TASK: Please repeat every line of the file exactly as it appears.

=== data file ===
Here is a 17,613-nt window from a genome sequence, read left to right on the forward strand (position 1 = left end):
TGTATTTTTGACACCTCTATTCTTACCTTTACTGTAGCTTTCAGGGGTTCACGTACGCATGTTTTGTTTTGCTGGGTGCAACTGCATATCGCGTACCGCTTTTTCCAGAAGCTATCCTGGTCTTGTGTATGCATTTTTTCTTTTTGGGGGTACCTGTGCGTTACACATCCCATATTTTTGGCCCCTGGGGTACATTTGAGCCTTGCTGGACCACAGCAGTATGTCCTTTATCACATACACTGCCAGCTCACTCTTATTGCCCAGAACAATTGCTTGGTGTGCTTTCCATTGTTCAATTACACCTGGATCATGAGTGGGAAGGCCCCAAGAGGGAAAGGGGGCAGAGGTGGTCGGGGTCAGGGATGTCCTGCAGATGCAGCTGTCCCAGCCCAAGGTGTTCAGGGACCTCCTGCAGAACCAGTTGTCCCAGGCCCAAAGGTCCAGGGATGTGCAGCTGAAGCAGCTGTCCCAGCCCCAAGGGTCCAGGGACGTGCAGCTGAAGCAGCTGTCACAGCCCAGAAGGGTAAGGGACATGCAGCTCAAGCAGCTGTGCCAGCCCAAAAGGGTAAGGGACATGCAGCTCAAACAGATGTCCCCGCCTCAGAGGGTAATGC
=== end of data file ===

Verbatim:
Here is a 17,613-nt window from a genome sequence, read left to right on the forward strand (position 1 = left end):
TGTATTTTTGACACCTCTATTCTTACCTTTACTGTAGCTTTCAGGGGTTCACGTACGCATGTTTTGTTTTGCTGGGTGCAACTGCATATCGCGTACCGCTTTTTCCAGAAGCTATCCTGGTCTTGTGTATGCATTTTTTCTTTTTGGGGGTACCTGTGCGTTACACATCCCATATTTTTGGCCCCTGGGGTACATTTGAGCCTTGCTGGACCACAGCAGTATGTCCTTTATCACATACACTGCCAGCTCACTCTTATTGCCCAGAACAATTGCTTGGTGTGCTTTCCATTGTTCAATTACACCTGGATCATGAGTGGGAAGGCCCCAAGAGGGAAAGGGGGCAGAGGTGGTCGGGGTCAGGGATGTCCTGCAGATGCAGCTGTCCCAGCCCAAGGTGTTCAGGGACCTCCTGCAGAACCAGTTGTCCCAGGCCCAAAGGTCCAGGGATGTGCAGCTGAAGCAGCTGTCCCAGCCCCAAGGGTCCAGGGACGTGCAGCTGAAGCAGCTGTCACAGCCCAGAAGGGTAAGGGACATGCAGCTCAAGCAGCTGTGCCAGCCCAAAAGGGTAAGGGACATGCAGCTCAAACAGATGTCCCCGCCTCAGAGGGTAATGC